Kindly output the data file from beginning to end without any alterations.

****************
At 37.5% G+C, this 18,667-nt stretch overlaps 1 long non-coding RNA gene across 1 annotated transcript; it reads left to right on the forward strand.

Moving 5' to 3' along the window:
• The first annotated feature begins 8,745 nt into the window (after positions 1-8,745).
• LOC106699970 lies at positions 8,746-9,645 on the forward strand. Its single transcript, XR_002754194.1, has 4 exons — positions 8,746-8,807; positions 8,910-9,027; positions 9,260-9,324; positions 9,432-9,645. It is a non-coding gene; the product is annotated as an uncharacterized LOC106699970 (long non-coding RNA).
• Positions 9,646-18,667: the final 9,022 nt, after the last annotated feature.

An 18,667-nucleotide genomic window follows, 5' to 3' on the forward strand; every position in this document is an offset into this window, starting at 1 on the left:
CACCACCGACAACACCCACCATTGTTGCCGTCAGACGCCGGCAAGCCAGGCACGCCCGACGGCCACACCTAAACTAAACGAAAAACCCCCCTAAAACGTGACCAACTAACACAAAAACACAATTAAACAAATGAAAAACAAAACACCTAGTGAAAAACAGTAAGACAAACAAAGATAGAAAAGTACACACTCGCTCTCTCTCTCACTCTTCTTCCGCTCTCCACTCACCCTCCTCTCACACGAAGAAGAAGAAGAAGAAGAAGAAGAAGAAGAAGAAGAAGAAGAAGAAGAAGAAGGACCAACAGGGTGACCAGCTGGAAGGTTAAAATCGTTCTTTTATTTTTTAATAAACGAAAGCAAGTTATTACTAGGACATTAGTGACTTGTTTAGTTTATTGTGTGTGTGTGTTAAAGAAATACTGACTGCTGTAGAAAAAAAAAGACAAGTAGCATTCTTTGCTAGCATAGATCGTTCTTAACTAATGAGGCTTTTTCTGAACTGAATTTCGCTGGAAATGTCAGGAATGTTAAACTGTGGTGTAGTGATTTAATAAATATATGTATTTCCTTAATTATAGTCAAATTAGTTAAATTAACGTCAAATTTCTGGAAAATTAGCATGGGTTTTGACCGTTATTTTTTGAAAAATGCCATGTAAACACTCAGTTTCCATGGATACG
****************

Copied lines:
At 37.5% G+C, this 18,667-nt stretch overlaps 1 long non-coding RNA gene across 1 annotated transcript; it reads left to right on the forward strand.

Moving 5' to 3' along the window:
• The first annotated feature begins 8,745 nt into the window (after positions 1-8,745).
• LOC106699970 lies at positions 8,746-9,645 on the forward strand. Its single transcript, XR_002754194.1, has 4 exons — positions 8,746-8,807; positions 8,910-9,027; positions 9,260-9,324; positions 9,432-9,645. It is a non-coding gene; the product is annotated as an uncharacterized LOC106699970 (long non-coding RNA).
• Positions 9,646-18,667: the final 9,022 nt, after the last annotated feature.

An 18,667-nucleotide genomic window follows, 5' to 3' on the forward strand; every position in this document is an offset into this window, starting at 1 on the left:
CACCACCGACAACACCCACCATTGTTGCCGTCAGACGCCGGCAAGCCAGGCACGCCCGACGGCCACACCTAAACTAAACGAAAAACCCCCCTAAAACGTGACCAACTAACACAAAAACACAATTAAACAAATGAAAAACAAAACACCTAGTGAAAAACAGTAAGACAAACAAAGATAGAAAAGTACACACTCGCTCTCTCTCTCACTCTTCTTCCGCTCTCCACTCACCCTCCTCTCACACGAAGAAGAAGAAGAAGAAGAAGAAGAAGAAGAAGAAGAAGAAGAAGAAGAAGAAGGACCAACAGGGTGACCAGCTGGAAGGTTAAAATCGTTCTTTTATTTTTTAATAAACGAAAGCAAGTTATTACTAGGACATTAGTGACTTGTTTAGTTTATTGTGTGTGTGTGTTAAAGAAATACTGACTGCTGTAGAAAAAAAAAGACAAGTAGCATTCTTTGCTAGCATAGATCGTTCTTAACTAATGAGGCTTTTTCTGAACTGAATTTCGCTGGAAATGTCAGGAATGTTAAACTGTGGTGTAGTGATTTAATAAATATATGTATTTCCTTAATTATAGTCAAATTAGTTAAATTAACGTCAAATTTCTGGAAAATTAGCATGGGTTTTGACCGTTATTTTTTGAAAAATGCCATGTAAACACTCAGTTTCCATGGATACG